Social media today is saturated with products that claim to help you get fit and healthy. So when Isagenix hit the market, it wasn’t really anything. This is, in fact, a combination of products included protein shakes, bars, and supplements. The company markets Isagenix as a “nutritional cleansing” system that will help you shed pounds and get in the best health of your life. But the question remains, “Is it really healthy?” Before you come to a definitive conclusion, you should learn more about it. Let’s see what the product is, how it works, and what potential drawbacks it might have.
General Information about Is Isagenix Healthy
The primary system is a 30-day program that features a combination of meal replacement shakes, nutrition bars, and supplements. Makers and supporters of the system claim that the combination of products should help you burn fat. Moreover, it supports your body’s natural detoxification process.
The basic plan involves different eating plans depending on what day it is. The five to six primary days of each week, the diet plan includes replacing two meals with shakes. This means eating one 400 to 600-calorie meal. Moreover, it includes consuming two 100 to 150 calorie snacks – a total of 1,200 to 1,500 calories a day. The one to two opposite days of the week are “cleanse” days. Cleanse days involve eating the same plan minus the 400 to 600-calorie meal or snacks. It adds in the “cleansing supplements” to sweep the system.
Ingredients in Isagenix
To determine whether Isagenix is healthy, it is important to look at a breakdown of the key components of the system as well as some of the ingredients in the products. There are 7 primary products that make up the system, including:
- Isalean Shake – This product is a 240-calorie meal replacement. It contains a complex amino acid profile and 23 vitamins and minerals. One serving contains a total of 24 grams of protein, 11 grams of sugar, and 8 grams of fiber.
- Ionix Supreme – It’s a plant-based vitamin B supplement. Isagenix claim that this product provides energy and supports focus and clarity. At the same time, it combats free radicals and the aging process.
- Cleanse for Life – Another vitamin B supplement, this product addresses the cleans days. It contains several antioxidants from berries and plants. According to the company, this product helps cleanse the intestinal tract. Moreover, it promotes fat loss.
- Isagenix Snacks – A 30-calorie snack substitute, this product targets the use on cleanse days. It contains nutrients as well as protein to “satisfy your appetite.”
- Natural Accelerator – This pill combines cayenne, green tea, and cocoa seed. It “supports thermogenesis,” or in other words, boosts your metabolism.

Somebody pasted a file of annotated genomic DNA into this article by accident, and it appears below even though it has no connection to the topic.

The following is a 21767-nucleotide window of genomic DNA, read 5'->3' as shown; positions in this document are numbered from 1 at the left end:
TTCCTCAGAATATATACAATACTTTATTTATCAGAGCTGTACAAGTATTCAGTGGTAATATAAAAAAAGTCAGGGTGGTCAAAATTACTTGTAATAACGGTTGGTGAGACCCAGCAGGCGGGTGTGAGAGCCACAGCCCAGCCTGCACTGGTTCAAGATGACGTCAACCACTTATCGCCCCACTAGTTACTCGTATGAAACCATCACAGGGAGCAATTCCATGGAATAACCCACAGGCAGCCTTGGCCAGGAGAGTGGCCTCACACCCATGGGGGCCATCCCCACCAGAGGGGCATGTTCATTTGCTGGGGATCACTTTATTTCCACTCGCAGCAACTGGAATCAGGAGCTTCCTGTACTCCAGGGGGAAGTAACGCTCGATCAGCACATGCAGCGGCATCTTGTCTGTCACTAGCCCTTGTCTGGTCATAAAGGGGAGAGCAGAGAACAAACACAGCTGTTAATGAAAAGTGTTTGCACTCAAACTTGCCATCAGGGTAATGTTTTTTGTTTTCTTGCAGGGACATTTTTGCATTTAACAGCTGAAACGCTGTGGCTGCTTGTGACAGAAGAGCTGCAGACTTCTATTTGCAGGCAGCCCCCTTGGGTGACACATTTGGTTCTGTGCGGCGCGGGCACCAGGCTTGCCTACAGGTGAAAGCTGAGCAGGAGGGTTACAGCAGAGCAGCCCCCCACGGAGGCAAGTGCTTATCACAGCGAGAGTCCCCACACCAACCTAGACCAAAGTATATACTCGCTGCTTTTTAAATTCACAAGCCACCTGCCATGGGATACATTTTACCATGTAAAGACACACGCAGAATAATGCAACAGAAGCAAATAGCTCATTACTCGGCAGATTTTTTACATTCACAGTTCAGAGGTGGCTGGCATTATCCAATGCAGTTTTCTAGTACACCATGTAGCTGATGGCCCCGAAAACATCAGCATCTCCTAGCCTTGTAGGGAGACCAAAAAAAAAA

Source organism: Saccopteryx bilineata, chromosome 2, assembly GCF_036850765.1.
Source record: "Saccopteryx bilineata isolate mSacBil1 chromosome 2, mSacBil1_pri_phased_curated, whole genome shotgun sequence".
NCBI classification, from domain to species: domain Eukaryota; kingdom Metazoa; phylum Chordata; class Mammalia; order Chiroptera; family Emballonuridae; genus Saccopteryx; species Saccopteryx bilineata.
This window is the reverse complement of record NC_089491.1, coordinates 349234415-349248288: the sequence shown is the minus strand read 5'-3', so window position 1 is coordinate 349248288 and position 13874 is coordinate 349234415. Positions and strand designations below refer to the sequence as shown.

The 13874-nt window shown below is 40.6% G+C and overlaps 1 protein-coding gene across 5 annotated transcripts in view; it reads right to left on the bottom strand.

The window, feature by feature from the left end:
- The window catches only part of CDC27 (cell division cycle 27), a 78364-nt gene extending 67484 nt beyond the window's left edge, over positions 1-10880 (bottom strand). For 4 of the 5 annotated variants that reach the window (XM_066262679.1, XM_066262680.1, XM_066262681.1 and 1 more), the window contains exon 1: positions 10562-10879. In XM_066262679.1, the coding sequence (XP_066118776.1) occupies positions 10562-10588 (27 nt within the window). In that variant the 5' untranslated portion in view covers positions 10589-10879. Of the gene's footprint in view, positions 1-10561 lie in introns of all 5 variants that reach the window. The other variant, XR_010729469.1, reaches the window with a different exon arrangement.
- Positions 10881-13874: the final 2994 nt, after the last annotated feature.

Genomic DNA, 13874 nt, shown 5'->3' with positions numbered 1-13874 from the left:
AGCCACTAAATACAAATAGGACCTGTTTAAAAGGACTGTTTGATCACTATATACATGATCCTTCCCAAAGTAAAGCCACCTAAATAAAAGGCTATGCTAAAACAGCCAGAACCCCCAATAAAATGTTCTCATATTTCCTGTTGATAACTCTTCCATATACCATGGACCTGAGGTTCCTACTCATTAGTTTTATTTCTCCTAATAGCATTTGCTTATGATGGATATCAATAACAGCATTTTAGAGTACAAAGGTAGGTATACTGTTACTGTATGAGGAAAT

- Amped Hydrate – This is designed for a post-exercise administration. Amped Hydrate is a combination of vitamins, electrolytes, and glycogen that “supports hydration and faster recovery.”
- IsaFlush – This piece of the system is a supplement containing magnesium and other herbs. It is designed to promote “digestive regularity and improved digestion.”
Dangers of Isagenix
Protein is an important part of a balanced diet, and upping your protein intake via shakes and bars can seem like a simple solution. However, it’s a little more complex than that. Before deciding whether Isagenix is healthy or not, you need to understand a few of the key ingredients. Moreover, you need to see any potential side effects.
Indeed, Isagenix contains ingredients that are healthier than most other protein shakes on the markets. Nevertheless, even these products are not completely void of harmful ingredients. Before you sign up to do your first cleanse, consider some of the questionable ingredients. Look at what you can find in the products to decide if Isagenix is healthy or not.
Lecithin is a naturally occurring substance found in whole foods we regularly consume, like eggs. However, if you’re looking for a highly processed alternative you can choose soy lecithin. The product derives from soy and manufacturers adds it to products as an emulsifier. In recent studies, soy has been linked to several health concerns, including decreased immune function, digestive upset, fertility issues, and even decreased libido. That component alone is enough to make most people question is Isagenix healthy.
A processed sugar, fructose has a significant impact on health. In excess, fructose can contribute to obesity, insulin resistance, hypertension, liver toxicity, and pancreatitis.
Another sugar substitute, maltodextrin is a sweetener made from corn, rice, and potato starch that is often found in processed foods. Among other things, this corn-based sweetener can ruin the natural balance of the gut flora. Moreover, it can cause the overgrowth of unhealthy bacteria. Not only that, but it also relates to inflammatory conditions, including Crohn’s disease, ulcerative colitis, and inflammatory bowel disease.
Another synthetic ingredient found in Isagenix, tricalcium phosphate consumed on a regular basis may lead to issues of the nervous system, skin irritation, abdominal discomfort, trouble breathing, nausea, constipation, and even intestinal obstruction.
So is Isagenix healthy? While ultimately you have to decide this for yourself, there is another bottom-line you might want to consider. Is it really worth choosing man-made products over real, whole foods? Are you concerned about the general quality of your food? Then, you’d likely still be better off busting your budget to purchase high-quality, organic food than a system that may end up doing more harm to you than good.
Image source: Isagenix